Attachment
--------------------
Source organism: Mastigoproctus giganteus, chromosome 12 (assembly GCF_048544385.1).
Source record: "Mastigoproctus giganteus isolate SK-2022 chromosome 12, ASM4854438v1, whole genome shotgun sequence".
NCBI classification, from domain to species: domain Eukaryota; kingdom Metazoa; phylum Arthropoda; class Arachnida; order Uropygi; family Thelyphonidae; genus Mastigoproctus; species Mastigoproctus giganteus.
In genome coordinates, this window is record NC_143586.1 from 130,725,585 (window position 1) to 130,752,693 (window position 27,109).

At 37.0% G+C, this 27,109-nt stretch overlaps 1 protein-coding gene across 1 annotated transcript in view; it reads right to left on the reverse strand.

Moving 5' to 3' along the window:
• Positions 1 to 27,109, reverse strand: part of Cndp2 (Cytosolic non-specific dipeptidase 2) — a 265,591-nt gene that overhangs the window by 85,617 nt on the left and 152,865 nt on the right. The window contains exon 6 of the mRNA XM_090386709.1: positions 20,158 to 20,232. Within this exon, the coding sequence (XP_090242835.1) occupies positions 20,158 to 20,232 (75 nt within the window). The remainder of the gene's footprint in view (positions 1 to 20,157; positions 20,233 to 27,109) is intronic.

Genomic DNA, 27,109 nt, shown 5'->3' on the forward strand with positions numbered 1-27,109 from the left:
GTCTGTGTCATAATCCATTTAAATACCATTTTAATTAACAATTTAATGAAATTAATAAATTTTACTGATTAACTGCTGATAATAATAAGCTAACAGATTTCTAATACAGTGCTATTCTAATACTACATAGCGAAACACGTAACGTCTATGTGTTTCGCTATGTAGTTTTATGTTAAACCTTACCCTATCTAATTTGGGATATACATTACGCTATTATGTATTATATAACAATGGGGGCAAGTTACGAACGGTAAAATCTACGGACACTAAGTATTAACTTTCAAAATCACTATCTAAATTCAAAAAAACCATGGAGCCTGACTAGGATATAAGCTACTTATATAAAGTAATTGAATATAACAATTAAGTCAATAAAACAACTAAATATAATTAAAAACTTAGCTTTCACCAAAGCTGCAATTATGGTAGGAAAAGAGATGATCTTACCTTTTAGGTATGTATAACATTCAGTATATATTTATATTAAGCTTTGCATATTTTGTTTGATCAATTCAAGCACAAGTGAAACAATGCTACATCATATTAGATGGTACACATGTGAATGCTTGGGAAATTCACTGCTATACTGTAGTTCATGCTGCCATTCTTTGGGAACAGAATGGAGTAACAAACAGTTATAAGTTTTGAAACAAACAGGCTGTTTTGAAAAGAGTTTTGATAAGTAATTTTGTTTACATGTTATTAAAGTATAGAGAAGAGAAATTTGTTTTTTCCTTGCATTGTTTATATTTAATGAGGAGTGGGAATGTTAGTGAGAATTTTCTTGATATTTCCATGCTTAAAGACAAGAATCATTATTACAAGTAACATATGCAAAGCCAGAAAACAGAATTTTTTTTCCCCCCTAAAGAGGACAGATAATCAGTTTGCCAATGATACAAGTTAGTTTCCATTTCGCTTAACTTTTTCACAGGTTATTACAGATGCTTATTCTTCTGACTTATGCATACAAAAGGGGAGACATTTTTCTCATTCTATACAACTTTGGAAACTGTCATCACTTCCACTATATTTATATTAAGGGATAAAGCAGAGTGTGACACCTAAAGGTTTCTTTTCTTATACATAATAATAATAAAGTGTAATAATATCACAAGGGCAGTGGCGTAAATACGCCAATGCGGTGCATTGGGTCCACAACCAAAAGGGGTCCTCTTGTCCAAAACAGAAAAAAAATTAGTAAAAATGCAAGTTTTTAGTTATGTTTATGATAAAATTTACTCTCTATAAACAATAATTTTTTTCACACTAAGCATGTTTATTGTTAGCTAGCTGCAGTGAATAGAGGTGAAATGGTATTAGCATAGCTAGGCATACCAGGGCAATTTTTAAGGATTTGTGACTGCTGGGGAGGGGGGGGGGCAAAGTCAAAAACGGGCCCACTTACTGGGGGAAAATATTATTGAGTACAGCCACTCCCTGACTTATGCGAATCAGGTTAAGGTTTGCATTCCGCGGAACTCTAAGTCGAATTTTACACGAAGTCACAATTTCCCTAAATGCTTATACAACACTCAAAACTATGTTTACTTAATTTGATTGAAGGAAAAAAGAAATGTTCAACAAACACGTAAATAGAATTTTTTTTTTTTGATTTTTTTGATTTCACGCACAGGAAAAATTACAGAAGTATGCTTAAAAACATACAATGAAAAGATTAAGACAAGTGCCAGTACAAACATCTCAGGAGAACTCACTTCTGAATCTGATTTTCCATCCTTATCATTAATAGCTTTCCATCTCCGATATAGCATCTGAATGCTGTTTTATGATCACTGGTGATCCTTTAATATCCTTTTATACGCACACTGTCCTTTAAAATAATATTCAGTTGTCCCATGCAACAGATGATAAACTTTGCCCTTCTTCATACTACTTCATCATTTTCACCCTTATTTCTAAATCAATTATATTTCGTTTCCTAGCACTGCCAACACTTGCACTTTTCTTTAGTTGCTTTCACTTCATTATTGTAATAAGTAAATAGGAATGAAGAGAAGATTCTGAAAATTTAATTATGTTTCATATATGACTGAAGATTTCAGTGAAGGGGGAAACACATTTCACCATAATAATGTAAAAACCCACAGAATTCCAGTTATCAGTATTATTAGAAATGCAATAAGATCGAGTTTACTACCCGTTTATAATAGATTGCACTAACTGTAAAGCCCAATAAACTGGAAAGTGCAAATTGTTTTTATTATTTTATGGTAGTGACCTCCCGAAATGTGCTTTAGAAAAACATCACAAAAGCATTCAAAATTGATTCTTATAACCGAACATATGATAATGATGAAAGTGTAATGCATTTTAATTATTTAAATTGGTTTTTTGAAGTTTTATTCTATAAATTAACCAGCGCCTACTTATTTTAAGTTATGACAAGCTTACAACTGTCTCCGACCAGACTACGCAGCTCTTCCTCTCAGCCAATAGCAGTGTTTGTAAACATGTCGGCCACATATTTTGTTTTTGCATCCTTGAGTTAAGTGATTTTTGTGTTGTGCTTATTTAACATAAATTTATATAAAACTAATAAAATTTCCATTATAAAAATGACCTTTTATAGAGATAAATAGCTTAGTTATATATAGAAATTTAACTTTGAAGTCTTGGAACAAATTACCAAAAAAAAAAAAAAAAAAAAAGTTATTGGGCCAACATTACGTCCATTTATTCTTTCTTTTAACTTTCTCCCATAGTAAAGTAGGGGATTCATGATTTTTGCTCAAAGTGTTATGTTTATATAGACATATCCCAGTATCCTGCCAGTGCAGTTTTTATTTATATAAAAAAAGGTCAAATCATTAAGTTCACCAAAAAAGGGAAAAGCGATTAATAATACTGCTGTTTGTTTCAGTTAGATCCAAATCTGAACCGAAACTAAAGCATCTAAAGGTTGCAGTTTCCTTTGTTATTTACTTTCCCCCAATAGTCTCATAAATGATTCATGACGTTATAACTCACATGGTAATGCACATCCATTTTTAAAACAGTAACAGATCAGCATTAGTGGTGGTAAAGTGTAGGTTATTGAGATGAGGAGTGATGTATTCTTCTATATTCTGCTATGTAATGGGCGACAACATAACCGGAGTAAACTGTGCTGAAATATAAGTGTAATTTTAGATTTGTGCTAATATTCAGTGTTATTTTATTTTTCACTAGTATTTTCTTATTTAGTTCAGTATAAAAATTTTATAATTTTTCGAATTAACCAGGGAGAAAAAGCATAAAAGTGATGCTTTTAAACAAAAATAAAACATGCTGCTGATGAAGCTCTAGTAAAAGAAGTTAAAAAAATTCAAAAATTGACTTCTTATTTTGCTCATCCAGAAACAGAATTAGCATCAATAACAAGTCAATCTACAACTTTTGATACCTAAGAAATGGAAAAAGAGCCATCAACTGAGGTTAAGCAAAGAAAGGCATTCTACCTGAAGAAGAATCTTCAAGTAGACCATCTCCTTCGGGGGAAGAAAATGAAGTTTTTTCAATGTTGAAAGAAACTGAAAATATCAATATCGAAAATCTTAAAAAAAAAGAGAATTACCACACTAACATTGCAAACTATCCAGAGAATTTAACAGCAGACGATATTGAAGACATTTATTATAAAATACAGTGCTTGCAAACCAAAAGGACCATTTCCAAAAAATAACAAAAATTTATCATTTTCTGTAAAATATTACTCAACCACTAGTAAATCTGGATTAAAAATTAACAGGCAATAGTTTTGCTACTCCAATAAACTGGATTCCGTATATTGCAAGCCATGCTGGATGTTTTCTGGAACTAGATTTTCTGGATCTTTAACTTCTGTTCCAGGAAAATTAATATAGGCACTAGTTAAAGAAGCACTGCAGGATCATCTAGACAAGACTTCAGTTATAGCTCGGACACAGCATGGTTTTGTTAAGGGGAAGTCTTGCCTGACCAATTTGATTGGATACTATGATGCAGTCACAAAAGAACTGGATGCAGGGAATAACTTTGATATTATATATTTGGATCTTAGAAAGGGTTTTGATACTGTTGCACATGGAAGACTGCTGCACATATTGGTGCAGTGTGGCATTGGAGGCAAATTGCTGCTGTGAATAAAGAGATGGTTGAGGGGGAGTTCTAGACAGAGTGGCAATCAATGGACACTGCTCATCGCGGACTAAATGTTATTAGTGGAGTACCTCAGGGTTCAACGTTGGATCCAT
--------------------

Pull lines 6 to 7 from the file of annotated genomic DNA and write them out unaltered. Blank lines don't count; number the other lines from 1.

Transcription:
Moving 5' to 3' along the window:
• Positions 1 to 27,109, reverse strand: part of Cndp2 (Cytosolic non-specific dipeptidase 2) — a 265,591-nt gene that overhangs the window by 85,617 nt on the left and 152,865 nt on the right. The window contains exon 6 of the mRNA XM_090386709.1: positions 20,158 to 20,232. Within this exon, the coding sequence (XP_090242835.1) occupies positions 20,158 to 20,232 (75 nt within the window). The remainder of the gene's footprint in view (positions 1 to 20,157; positions 20,233 to 27,109) is intronic.